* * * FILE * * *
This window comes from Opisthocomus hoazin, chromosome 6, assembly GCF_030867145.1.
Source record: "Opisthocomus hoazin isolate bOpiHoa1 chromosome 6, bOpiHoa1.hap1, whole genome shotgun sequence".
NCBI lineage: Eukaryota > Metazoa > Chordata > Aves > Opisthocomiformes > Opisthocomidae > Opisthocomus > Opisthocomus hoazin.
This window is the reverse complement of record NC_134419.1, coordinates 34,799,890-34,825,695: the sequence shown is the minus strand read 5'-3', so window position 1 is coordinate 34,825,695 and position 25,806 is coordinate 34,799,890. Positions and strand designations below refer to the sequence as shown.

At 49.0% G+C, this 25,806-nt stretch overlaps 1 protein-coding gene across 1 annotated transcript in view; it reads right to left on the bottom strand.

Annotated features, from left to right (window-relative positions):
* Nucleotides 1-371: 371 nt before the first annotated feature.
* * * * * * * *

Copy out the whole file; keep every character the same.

This window comes from Opisthocomus hoazin, chromosome 6, assembly GCF_030867145.1.
Source record: "Opisthocomus hoazin isolate bOpiHoa1 chromosome 6, bOpiHoa1.hap1, whole genome shotgun sequence".
NCBI lineage: Eukaryota > Metazoa > Chordata > Aves > Opisthocomiformes > Opisthocomidae > Opisthocomus > Opisthocomus hoazin.
This window is the reverse complement of record NC_134419.1, coordinates 34,799,890-34,825,695: the sequence shown is the minus strand read 5'-3', so window position 1 is coordinate 34,825,695 and position 25,806 is coordinate 34,799,890. Positions and strand designations below refer to the sequence as shown.

At 49.0% G+C, this 25,806-nt stretch overlaps 1 protein-coding gene across 1 annotated transcript in view; it reads right to left on the bottom strand.

Annotated features, from left to right (window-relative positions):
* Nucleotides 1-371: 371 nt before the first annotated feature.